A Skeleton Key to Finnegans Wake, by Joseph Campbell and Henry Morton Robinson, is an indispensable book for anyone interested in Joyce and should make many new readers for Finnegans Wake.
This last book of James Joyce is a very great poem, one of the top works of literature of our time. It is in some ways, in fact, a more extraordinary production than Ulysses--digging deeper into human psychology, breaking new intellectual ground and exhibiting Joyce's musical genius as perhaps none of his other books does. Yet Finnegans Wake has acquired the reputation of being inordinately difficult to read, and Joyce has even been accused in some quarters of having perpetrated an insolent hoax or excreted an insane mess of gibberish. Even readers who have admired Ulysses have been reluctant to tackle its successor. But the book has now been out five years, and it is time that these doubts and inhibitions were dispelled. The appearance of the Campbell-Robinson key should open a new era in the acceptance and currency of Finnegans Wake. In recommending this guide, however, I want to make a few suggestions of my own which are, it seems to me, needed to supplement this introduction.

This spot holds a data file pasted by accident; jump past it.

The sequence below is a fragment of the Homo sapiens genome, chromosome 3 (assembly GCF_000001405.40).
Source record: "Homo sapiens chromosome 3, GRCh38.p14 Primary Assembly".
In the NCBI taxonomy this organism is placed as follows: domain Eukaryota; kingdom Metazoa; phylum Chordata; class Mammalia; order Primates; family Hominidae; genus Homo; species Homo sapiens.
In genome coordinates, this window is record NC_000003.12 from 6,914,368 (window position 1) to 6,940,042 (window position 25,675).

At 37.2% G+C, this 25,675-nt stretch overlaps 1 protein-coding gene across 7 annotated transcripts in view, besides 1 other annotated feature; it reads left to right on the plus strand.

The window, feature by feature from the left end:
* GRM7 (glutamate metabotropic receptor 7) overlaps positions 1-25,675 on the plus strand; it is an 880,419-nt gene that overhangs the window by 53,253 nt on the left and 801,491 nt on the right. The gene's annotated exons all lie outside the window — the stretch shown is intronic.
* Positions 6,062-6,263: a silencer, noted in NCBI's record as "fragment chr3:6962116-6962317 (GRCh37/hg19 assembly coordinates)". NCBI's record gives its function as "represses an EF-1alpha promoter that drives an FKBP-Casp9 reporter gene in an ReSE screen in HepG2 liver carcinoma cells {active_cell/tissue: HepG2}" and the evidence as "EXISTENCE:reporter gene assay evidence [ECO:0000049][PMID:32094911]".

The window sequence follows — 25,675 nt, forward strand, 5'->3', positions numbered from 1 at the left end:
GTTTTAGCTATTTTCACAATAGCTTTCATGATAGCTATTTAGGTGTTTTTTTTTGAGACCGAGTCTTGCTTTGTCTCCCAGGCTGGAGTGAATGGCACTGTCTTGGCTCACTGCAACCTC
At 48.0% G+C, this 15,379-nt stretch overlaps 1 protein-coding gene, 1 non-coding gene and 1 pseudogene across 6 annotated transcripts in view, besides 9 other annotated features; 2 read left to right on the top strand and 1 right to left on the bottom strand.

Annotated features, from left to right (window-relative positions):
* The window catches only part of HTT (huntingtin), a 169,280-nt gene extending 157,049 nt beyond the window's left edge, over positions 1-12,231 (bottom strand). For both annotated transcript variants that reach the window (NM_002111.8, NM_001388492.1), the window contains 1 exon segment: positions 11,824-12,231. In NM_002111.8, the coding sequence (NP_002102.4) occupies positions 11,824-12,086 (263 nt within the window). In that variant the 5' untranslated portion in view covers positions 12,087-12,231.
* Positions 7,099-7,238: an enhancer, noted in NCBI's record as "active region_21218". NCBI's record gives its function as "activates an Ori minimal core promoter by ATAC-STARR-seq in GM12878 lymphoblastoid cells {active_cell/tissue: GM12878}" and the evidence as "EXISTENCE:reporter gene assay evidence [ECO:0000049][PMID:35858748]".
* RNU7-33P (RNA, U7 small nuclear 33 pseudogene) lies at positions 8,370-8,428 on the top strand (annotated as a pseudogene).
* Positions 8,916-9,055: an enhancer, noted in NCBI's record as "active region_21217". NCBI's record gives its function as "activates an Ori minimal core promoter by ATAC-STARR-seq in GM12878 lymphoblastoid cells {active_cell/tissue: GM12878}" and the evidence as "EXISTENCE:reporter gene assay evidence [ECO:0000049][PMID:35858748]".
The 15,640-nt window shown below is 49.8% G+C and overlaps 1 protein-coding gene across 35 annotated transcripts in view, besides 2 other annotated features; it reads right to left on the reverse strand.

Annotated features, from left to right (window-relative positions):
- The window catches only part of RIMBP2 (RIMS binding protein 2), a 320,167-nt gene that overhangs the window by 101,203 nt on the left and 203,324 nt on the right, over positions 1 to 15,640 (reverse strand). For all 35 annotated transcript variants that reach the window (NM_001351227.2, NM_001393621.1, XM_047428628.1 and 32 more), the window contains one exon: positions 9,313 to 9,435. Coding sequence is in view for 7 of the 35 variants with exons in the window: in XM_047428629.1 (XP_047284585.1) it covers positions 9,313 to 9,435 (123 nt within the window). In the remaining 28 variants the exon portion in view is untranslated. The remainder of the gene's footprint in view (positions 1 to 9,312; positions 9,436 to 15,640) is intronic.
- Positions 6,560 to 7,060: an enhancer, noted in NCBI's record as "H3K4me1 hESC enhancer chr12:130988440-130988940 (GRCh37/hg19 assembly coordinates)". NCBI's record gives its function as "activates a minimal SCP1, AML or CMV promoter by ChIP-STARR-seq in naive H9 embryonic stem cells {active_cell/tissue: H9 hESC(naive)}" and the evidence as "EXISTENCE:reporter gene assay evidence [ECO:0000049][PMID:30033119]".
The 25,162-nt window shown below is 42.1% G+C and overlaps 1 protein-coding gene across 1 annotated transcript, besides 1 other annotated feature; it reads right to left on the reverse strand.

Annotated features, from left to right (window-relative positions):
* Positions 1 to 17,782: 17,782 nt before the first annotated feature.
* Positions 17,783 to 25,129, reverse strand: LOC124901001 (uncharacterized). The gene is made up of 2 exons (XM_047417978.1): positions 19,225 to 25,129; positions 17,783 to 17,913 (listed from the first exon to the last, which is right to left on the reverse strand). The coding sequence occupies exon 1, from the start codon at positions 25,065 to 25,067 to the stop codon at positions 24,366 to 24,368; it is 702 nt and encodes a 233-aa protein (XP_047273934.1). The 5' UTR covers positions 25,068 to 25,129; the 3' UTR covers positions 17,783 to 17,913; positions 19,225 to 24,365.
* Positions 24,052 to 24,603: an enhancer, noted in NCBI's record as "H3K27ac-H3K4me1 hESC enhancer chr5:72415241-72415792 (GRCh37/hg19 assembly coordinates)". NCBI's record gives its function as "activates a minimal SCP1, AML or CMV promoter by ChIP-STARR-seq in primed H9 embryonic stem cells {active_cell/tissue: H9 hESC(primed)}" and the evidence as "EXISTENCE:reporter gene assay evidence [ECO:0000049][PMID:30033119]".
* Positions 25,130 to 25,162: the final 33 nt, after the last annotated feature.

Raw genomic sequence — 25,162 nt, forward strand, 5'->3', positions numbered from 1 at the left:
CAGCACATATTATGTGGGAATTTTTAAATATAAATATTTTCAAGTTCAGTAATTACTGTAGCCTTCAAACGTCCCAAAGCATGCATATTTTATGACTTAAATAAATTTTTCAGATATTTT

In the first place, it is an excellent thing, though perhaps not absolutely required, for the reader to be fairly familiar with the other writings of Joyce. Then, it